A proposal on aleatory poetics to go soon to a conference. Developed in collaboration with poets Stephanie Bolster and Barbara Nickel.
Dice. A coin toss. Yarrow sticks and the I Ching. Newspaper cuttings in a brown paper bag. N+7. Google Translate. There are countless ways to get chance or near-chance into the poem. Many are provocative – seem, indeed, meant to provoke. Tristan Tzara, for instance, must have provoked his first readers, as he still does undergrads the world round, when he assures you that, having cut words from a newspaper article, tossed them in a paper bag, drawn them out blind, and glued them down in the order drawn, you’ll have proven yourself “an infinitely original author of charming sensibility, … though unappreciated by the vulgar herd.” Shock, mischief, irony – maybe a little elitism, even once the irony’s accounted for. But this much seems clear: the aleatory strain in avant-garde poetry shares in the sensationalism of its century.
Without casting any aspersion on these forms of the aleatory – what is complacency for if not to be nettled – our panel will consider the aleatory in some quieter forms. Three poets will discuss projects underway in which accident is drawn into the inception, creation, or operation of the poem far enough for it to be pervasively marked by chance, though the text that results may not look aleatory in the usual ways.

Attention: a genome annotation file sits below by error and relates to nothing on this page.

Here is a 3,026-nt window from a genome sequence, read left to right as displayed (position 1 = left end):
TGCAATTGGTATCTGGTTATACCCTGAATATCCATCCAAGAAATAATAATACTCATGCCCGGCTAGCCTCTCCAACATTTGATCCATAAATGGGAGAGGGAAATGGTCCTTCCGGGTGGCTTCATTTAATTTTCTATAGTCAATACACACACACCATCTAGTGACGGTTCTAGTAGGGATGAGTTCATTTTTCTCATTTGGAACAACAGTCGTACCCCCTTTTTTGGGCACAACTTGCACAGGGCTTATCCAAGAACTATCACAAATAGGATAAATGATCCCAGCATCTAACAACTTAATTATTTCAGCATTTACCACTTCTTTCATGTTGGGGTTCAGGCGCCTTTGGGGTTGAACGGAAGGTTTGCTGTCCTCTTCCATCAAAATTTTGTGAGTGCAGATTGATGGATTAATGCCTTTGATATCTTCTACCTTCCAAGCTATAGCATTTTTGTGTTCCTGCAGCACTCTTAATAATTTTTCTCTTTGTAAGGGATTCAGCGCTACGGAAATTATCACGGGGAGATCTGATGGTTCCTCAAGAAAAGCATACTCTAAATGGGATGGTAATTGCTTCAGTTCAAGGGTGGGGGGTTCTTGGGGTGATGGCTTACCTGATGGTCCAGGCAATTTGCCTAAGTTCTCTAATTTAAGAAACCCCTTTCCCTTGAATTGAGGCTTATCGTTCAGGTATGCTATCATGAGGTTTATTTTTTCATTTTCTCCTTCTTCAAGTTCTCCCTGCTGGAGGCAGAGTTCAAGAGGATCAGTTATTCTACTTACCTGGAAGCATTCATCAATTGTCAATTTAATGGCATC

Aleatory practice opens a route around the tyrant ego – a tap into the unconscious, the world spirit, the Duende, wherever you want to say poems come from – and in these projects, such practice is compounded with other methods of bypassing intention or self-expression. So we’ll investigate edges where the aleatory meets the documentary, the prosodic, the projective. Research practices where fact-checking with Google Street View yields news that transforms a poem, or a night at the theatre offers a missing link in a project that had started to close down its parameters. Divination practices in which one glance back at an abandoned house uncovers a sonnet’s path or the holy pages of ancestors are torn into new and pleasing jumbles. Visual poems where the fall of a leaf or how a torn page expresses as photocopy noise can’t be predicted or where the speed of a gesture produces spatial forms the poet feels as accidental.
When contingency is spoken of in documentary, prosodic, or projective practices, it’s usually treated as adventitious, and soon naturalized to the old story of the solitary poet expressing a coherent inmost self. Our notion is that such practices are, or at least can be, quietly more chaosy than that. The aleatory has a gift to give, a way round the demanding demeaning ego, and this panel asks whether the gift functions only in the noise and lights of a blowout surprise party, or whether it may be as quiet as a friend saying to another, Hey, I thought maybe you’d like this. Contingency in the poem as friendship not showdown.
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